Studying Chimps Gives ‘Signs’ of Human Language Development

They surely are a social group. They make requests, answer questions, and comment about each other and their surroundings. As with any social group, they spend a great deal of time together and interact daily. Emotions, at times, can get heated, and fights have been known to erupt. During one such confrontation, a member tries to calm the fracas. Moja, one of the exceptional chimpanzees in this social group, uses American Sign Language to convince the others to “stop” and “hug.”

This is the level of communication discovered using video cameras by APS Charter Member Roger Fouts at the Chimpanzee and Human Communication Institute. The cameras have proven extremely useful, giving researchers a unique glimpse of an ASL-speaking chimpanzee community that operates independently from human influence.

By studying the ways chimpanzees acquire language, researchers gain insight into how human ancestors developed communication. Fouts shared these developments at a June seminar at the National Institute of Child Health and Human Development in Bethesda, Maryland.

Fouts is a Distinguished Research Professor at Central Washington University in Ellensburg, Washington, and is co-director of the university’s Chimpanzee and Human Communication Institute. There Fouts works with Moja and four other chimpanzees: Washoe, Tatu, Dar and Loulis. He studies how they live and interact together in a social setting.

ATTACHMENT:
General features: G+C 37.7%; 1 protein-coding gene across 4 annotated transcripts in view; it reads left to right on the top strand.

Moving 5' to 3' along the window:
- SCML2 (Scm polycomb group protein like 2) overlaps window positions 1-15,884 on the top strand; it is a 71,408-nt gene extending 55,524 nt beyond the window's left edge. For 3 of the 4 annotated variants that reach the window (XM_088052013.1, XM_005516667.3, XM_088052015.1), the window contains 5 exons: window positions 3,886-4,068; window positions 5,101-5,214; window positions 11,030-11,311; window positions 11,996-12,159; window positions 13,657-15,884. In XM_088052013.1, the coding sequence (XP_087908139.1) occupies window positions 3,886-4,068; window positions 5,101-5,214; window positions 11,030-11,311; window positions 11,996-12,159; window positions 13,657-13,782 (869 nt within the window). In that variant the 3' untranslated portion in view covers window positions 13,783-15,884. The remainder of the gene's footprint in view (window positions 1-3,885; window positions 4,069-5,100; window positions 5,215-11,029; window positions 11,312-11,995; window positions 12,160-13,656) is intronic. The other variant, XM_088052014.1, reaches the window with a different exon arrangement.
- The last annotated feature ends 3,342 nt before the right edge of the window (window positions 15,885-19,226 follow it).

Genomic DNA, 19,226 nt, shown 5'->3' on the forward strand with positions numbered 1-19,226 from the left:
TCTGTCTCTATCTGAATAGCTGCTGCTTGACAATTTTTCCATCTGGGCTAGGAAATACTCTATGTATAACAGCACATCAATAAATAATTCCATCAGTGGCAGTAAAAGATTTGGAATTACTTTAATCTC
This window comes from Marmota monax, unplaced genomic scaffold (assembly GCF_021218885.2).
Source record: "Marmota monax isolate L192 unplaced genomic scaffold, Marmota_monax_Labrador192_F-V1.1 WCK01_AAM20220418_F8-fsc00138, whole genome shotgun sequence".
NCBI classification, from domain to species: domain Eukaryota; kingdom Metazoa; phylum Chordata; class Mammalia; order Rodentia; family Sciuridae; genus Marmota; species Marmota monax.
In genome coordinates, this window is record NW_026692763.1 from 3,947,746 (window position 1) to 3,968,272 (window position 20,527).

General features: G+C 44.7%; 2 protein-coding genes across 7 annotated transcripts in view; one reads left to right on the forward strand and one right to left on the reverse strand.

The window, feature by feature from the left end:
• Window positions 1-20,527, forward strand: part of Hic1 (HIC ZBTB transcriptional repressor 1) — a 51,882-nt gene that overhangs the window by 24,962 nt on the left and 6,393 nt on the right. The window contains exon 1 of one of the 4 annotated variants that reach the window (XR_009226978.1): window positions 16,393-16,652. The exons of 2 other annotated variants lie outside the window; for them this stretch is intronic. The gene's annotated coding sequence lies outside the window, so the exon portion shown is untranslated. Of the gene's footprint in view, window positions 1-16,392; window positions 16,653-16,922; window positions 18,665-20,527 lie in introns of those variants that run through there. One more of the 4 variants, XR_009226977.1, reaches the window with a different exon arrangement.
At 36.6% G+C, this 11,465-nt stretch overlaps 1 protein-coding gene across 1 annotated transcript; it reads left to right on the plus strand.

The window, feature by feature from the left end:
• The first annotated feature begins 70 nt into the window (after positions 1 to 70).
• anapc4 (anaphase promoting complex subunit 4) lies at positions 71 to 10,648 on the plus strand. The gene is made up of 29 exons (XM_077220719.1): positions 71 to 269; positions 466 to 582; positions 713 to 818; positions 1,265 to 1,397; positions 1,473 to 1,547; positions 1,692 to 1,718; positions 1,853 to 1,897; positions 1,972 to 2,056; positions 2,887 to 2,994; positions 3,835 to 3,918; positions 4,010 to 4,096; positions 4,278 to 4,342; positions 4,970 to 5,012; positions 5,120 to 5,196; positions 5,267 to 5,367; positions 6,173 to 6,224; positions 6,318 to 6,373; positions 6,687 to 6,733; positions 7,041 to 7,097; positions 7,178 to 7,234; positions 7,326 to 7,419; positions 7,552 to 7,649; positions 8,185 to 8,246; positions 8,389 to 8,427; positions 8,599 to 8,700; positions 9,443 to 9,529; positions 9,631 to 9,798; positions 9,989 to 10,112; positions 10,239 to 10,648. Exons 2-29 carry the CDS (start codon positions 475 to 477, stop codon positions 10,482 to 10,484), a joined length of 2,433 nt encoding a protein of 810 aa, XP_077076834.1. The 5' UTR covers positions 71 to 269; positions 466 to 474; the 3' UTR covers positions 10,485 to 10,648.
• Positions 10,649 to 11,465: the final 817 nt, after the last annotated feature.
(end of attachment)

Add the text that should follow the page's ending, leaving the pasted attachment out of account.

Using video cameras has improved the understanding of how chimpanzees tutor each other on ASL. Washoe, for example, has been seen demonstrating signs to the other chimpanzees. In one instance, Washoe showed Loulis a chair and signed “chair,” demonstrated significant understand of human communication techniques. Fouts said that the video footage has helped to clarify areas of arousal and private speech. The chimps were found to increase their signing during times of high arousal, such as the aforementioned anecdote, in which Moja tried to break up the fight using peaceful signs. The chimps have also been seen signing to themselves, Fouts said.

Fouts and wife Deborah are co-directors of CHCI, which continually accomplishes milestones in language research. In fact, Washoe became the first chimpanzee to acquire a human language, ASL, and the Foutses have since successfully transmitted the language to other chimpanzees, who mimicked Washoe’s signs and began communicating without human intervention.

Observer Vol.16, No.3 September, 2003

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